Stop living in the past: Irkutsk now (Part 2)
Enough history? I’ll have to accept that most of the readers here are not time travellers and perhaps put a brake on the circuitous historical excursion … a bit. But one more! … one more! Irkutsk witnessed a major event in the Red-on-White conflict of the Russian Civil War, namely the execution of the White leader: Alexander Kolchak in 1920. This would prove to be a substantial nail in the counter-revolutionary coffin, being as he was, the commander of the major White force.
Irkutsk had often been a battleground in the fall-out from the Soviet Revolution, but this was a major death-knell for the White, pro-Tsarist (or just anti-Bolshevik) cause. He is remembered though, in the form of a monument unveiled to the public eye in 2004 … let’s face it: it was never going to happen during the communist years …
It’s often hard to delineate exactly when a certain “passage-in-time” starts and ends. Officially, the Civil War ran from 1918 to 1921 but in reality staggered into ugly existence via a series of initial skirmishes in 1917, blossoming darkly into a war that similarly stumbled, kicked and twitched to final lifelessness in June 1923 with the capitulation of General Anatoly Pepelyayev.
Anyway: holidays, excursions, the Trans-Siberian experience, touristy things … remember those?
I read that Irkutsk is well served by a capable public transport system comprising of buses, trolley-buses (electric) and trams, though certain procedure is best observed to ensure smooth passage. Tickets are available in packs of ten from kiosks or from the driver and are good for all of the above conveyances … if subsequently validated by wall-mounted machine-punch as required.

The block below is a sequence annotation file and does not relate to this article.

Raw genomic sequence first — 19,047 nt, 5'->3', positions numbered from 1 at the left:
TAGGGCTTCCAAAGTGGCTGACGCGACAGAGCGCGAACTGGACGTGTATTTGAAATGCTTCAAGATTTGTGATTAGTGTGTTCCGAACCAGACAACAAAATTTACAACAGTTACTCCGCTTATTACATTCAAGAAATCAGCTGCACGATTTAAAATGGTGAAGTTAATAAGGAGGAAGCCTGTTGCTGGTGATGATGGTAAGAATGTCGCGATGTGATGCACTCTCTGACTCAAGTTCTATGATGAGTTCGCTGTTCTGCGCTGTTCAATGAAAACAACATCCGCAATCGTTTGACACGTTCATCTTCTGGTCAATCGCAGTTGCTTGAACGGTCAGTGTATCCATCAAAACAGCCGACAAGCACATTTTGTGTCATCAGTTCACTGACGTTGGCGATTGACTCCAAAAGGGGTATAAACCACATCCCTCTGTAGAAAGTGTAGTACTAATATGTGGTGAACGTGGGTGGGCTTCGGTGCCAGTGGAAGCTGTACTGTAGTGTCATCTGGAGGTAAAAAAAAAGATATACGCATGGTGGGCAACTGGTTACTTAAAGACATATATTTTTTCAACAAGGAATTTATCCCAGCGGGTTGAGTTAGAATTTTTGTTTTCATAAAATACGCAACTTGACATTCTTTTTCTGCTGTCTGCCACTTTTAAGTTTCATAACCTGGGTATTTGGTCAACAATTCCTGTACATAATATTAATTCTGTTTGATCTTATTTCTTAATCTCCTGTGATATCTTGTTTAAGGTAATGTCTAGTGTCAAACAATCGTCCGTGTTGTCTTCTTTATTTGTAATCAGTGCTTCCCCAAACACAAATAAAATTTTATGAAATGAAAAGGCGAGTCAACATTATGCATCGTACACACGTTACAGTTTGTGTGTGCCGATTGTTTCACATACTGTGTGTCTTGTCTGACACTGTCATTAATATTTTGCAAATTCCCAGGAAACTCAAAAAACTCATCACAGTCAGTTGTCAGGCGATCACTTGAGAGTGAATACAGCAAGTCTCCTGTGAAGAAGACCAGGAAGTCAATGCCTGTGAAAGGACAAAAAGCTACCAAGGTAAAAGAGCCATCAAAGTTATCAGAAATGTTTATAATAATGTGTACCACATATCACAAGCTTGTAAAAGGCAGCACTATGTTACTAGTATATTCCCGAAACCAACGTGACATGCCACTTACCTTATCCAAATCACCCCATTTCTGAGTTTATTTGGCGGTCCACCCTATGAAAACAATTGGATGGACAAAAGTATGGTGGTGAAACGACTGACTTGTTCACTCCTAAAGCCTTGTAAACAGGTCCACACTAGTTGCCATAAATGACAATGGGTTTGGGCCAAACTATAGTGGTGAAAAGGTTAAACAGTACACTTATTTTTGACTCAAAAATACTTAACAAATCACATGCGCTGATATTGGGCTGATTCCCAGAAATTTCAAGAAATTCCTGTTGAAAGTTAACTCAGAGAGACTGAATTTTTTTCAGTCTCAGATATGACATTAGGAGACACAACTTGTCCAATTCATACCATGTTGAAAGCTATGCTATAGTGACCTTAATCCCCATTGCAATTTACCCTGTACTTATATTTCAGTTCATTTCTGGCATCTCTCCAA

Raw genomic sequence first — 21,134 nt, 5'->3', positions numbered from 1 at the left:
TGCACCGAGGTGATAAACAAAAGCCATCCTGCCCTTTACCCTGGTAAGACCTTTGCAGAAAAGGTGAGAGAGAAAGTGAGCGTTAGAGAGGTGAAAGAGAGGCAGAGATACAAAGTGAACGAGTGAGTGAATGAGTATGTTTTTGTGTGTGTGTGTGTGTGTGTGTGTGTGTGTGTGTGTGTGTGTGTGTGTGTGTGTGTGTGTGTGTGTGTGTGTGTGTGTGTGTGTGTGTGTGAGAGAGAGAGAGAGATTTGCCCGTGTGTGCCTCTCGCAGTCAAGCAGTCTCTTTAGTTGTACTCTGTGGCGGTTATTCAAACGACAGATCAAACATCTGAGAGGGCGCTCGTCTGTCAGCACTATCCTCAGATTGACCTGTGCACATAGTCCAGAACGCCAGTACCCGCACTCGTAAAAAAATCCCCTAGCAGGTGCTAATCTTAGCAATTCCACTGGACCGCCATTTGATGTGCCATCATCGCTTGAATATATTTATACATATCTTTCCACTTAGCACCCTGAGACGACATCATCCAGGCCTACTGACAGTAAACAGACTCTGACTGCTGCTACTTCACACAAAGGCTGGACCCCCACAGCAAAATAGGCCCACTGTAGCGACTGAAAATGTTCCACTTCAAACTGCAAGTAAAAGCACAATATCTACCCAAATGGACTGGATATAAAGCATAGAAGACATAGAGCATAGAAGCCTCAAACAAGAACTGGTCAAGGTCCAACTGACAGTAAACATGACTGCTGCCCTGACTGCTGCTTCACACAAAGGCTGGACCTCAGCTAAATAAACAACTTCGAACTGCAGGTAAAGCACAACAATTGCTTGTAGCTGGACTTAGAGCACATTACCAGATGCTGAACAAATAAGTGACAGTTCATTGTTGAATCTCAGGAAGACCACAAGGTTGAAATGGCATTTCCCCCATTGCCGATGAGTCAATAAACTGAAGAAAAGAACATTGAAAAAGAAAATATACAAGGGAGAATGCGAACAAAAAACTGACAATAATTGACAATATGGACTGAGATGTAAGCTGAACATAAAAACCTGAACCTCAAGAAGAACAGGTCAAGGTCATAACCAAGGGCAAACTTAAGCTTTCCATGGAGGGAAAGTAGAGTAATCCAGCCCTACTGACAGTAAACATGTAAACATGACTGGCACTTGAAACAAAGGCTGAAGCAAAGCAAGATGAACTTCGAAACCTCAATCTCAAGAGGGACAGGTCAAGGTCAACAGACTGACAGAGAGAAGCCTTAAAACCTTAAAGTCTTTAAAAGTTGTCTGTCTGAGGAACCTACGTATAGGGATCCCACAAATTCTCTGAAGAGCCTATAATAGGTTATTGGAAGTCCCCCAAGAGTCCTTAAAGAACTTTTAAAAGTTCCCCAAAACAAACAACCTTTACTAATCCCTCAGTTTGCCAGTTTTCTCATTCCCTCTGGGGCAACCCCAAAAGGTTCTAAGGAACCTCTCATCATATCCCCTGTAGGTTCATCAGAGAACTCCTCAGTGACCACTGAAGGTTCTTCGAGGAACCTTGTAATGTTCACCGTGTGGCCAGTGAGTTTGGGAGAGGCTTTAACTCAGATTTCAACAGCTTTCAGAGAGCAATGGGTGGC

During busy periods of the day you may be passed a ticket if standing in the vicinity of one of these punch-machines … Ok, you are not being given a free ticket: it’s a communal pleasantry to save wading through the crush. You are expected to punch it for the holder, or even pass it on to the person operating the machine, if not you … and then hand it back accordingly. I’ve never been there or tried anything similar, so I can imagine the surprise for the uninitiated …
Knowing such tips helps to “grease the wheel”, helping stave off those bemused, expectant looks whilst you fumble for your translator … and the queue behind you collectively rolls their eyes. Oh yeah … “no ticket!” (“без билета!”) equates to a 20,000 ruble fine at last count if caught (get a receipt). That’s around £400!… a figure that I had to double-check to believe as it tumbled casually out of the currency converter … I still wonder if it might be a misprint … Anyway: just buy the damn ticket (or ten), OK?
Although trams stop in the middle of the street, cars are (I am informed …) obliged to give way to passengers making their way on and off, from pavement to vehicle. However, don’t let that statement be your epitaph … Nothing that I have heard about Russian driving has been good… I wish that I could report otherwise, but there it is… so be careful out there.
As far as “taxis” are concerned … frankly I doubt if I’d be taking them … It seems that like other parts of Russia: although it’s possible to flag down potentially any private car, ask for a ride and negotiate a fare … you are taking your life into your hands. Perhaps it works for the street-wise locals but you’re probably a “rich Westerner” … or at least presumed to be, in other words: a clueless walking money-belt ripe for the picking.
Even on an Irkutsk tourist website it says: “TAKE ONLY OFFICIAL TAXIS” … recognised by a chequered light on top or chequered stripes on the side, often faded … and even then: don’t get into a car that already has a passenger, don’t give the exact address if going to a private residence. There’s usually no meter so settle a price in roubles before getting into the thing as this will help to avoid a higher fare and possible robbery (!) … and that “not all drivers are 100% trustworthy …”
‘Sounds like it! I’ll take the bloody bus!
Not wishing to end on a low note though, I’ve saved the best till last: hydrofoils … swooshing the 70km up and down the Angara river between Irkutsk and Lake Baikal … but only in the summertime. Now that sounds more like travelling. Surely a must-do. Oh yes.
Next time: Trips and Tales (Part 63) Stop living in the past: Irkutsk now (Part 2)
[Photo by cramnic]